GOOD MORNING P.O.U. FAM and HAPPY HALLOWEEN!
This week, we’ll take a look at the musical genre known as Doo-Wop!
So fellas, grab your lettermen jackets, and ladies put on your poodle skirts and saddle shoes and let’s take a trip down memory lane!
First, a little history…
The name Doo-wop is given to a style of vocal-based rhythm and blues music that developed in African American communities in the 1940s and achieved mainstream popularity in the 1950s and early 1960s. It emerged from New York, Philadelphia, Chicago, Baltimore, Newark, Pittsburgh, Cincinnati and areas of greater Los Angeles including El Monte and Compton. Built upon vocal harmony, doo-wop was one of the most mainstream, pop-oriented R&B; styles of the 1950s and 1960s.
As a musical genre, Doo-wop is a type of vocal group harmony with the musical qualities of many vocal parts, nonsense syllables, a simple beat, little, or no, instrumentation, and simple music and lyrics. It is ensemble singing with single artists appearing with a backing group. Solo billing usually implies that the individual is more prominent in the musical arrangement.
African-American vocal groups such as The Ink Spots and The Mills Brothers, both from Cincinnati, Ohio, had record hits during the years of the second world war that set important precedents for the genre. The Ink Spots had a string of record successes in 1939-40, both in the USA and in Britain, with “My Prayer”, “Bless You” and “Whispering Grass” and The Mills Brothers followed suit in 1943-44 with “Paper Doll”, “You Always Hurt The One You Love” and “Till Then”.
These were generally slow songs in swing time with simple instrumentation and close four-part harmony reminiscent of the barbershop quartet – which The Mills Brothers once had been. The subject of the lyrics was generally love and relationships. Already a preference is heard for the typical chord progression I – vi – IV – V that had generated several American 1930s hits such as Rogers and Hart’s “Blue Moon” (1934), Jerome Kern and Dorothy Fields’ 1936 “The Way You Look Tonight” and Hoagy Carmichael’s “Heart and Soul” (1938), but would later become so closely associated with doo-wop that it is now sometimes referred to as the 50s progression. Early groups were more diverse musically, performing blues and jump blues.
At this time singers would gather on street corners and in subways, generally in groups of three to six. Since instruments were little used, a cappella arrangements used wordless onomatopeia to mimic instruments; the bass singing “bom-bom-bom”, a guitar rendered as “shang-a-lang” and brass riffs as “dooooo -wop-wop”. “Count Every Star” by The Ravens (1950), for instance, includes vocalizations imitating the “doomph, doomph” plucking of a double bass. This art goes back to The Mills Brothers, who had first come to fame in the 1930s with their mimicking of instrumental music. Radio, gramophone and cinema inspired imitation in many cities of the U.S. The late 1940s and early 1950s brought the so-called “bird groups”; The Swallows, the Ravens, The Orioles, The Penguins, The Crows, The Flamingos and The Larks. A number of band names are also drawn from cars (The Edsels, The Cadillacs, The Fleetwoods, The Impalas, and Little Anthony & The Imperials. The Orioles helped develop the doo-wop sound with their hits “It’s Too Soon to Know” (1948) and “Crying in the Chapel” (1953). Doo-wop scored 1951 R&B; chart hits such as “Sixty Minute Man” by Billy Ward and His Dominoes, “My Reverie” by The Larks, “Where Are You?” by The Mello-Moods, “The Glory of Love” by The Five Keys, “Shouldn’t I Know” by The Cardinals, “I Will Wait” by the Four Buddies, and “Will You Be Mine” by The Swallows.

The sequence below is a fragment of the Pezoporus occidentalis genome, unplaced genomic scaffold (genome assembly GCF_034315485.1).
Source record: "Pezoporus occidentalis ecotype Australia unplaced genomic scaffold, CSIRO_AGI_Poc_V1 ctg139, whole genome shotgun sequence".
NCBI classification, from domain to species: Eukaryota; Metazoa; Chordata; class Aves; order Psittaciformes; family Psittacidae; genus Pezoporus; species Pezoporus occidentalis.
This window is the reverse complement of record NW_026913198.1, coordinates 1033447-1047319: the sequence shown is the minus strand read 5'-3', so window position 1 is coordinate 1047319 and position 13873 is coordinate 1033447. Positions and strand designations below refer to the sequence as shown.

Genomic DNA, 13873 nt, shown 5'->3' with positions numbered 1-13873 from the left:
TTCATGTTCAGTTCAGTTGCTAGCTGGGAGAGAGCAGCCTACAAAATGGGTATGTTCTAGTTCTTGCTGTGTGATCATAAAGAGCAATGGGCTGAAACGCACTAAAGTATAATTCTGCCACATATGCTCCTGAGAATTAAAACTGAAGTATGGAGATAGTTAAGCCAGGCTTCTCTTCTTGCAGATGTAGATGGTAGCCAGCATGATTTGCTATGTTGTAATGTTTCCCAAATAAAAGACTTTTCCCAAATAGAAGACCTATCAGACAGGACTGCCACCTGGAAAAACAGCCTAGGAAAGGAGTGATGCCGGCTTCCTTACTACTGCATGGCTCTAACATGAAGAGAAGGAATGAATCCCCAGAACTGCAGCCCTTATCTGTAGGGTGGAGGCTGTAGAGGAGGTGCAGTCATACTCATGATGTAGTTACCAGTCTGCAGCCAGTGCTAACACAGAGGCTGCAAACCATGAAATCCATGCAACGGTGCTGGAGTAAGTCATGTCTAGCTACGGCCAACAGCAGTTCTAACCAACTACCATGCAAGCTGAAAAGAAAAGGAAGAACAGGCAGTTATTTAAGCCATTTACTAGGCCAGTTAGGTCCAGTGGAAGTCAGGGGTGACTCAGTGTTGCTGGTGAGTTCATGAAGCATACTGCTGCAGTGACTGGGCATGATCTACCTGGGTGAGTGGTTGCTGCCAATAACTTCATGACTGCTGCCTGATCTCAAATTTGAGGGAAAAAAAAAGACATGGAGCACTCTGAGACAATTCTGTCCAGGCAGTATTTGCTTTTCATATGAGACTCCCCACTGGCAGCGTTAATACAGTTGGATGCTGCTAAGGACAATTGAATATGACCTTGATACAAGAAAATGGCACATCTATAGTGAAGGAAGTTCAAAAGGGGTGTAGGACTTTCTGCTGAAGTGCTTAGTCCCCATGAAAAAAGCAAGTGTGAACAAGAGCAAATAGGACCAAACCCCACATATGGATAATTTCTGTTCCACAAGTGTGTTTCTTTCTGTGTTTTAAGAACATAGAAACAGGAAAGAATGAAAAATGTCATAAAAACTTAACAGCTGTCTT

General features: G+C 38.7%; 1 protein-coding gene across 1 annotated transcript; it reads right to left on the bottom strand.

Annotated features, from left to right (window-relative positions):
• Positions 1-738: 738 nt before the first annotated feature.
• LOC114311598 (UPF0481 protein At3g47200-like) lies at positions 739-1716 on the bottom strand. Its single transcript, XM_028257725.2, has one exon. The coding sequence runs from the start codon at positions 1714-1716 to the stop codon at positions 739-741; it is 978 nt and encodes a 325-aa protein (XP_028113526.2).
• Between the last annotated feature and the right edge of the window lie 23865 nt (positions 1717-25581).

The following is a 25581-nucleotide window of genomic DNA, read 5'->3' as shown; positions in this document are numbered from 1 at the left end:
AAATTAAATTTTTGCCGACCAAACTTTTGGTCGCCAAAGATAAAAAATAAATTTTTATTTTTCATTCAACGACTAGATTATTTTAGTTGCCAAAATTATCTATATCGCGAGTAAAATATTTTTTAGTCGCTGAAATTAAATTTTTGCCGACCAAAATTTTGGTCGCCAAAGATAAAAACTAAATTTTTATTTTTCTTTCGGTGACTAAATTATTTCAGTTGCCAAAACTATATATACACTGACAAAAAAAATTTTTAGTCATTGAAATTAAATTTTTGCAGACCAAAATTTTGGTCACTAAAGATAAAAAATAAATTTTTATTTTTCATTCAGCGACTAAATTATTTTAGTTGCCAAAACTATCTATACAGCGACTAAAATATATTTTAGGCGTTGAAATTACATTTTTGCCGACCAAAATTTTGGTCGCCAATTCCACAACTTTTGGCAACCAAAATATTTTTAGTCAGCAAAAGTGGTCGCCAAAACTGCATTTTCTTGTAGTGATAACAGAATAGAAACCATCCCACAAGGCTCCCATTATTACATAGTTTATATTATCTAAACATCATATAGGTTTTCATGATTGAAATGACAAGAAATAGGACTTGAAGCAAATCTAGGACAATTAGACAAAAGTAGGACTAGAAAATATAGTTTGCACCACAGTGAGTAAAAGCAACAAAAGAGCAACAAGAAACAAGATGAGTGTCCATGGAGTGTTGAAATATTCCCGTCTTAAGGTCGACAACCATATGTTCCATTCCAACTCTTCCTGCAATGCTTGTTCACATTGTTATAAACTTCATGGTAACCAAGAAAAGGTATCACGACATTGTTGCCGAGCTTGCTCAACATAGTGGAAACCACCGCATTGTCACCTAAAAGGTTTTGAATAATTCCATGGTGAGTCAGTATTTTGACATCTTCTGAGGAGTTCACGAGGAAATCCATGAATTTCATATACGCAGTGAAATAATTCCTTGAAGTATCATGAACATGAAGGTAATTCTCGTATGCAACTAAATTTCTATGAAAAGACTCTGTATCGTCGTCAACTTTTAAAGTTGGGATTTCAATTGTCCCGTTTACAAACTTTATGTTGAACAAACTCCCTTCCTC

The Turbans were an African American doo-wop group, who formed in Philadelphia in 1953. The original members were: Al Banks (lead tenor), Matthew Platt (second tenor), Charlie Williams (baritone), and Andrew “Chet” Jones (bass). They came from Downtown Philadelphia (around Bainbridge and South Street).
Around Christmas of 1954, they won first prize in a talent contest singing their rendition of “White Christmas”. This created interest among the local record companies, and in the late spring of 1955, they cut a demo record. Herman Gillespie, the group’s first manager, took the demo record to Al Silver at Herald Records in New York. They signed a contract in July 1955, and gained a new manager, Allen Best. Best worked for Shaw Artists Corporation.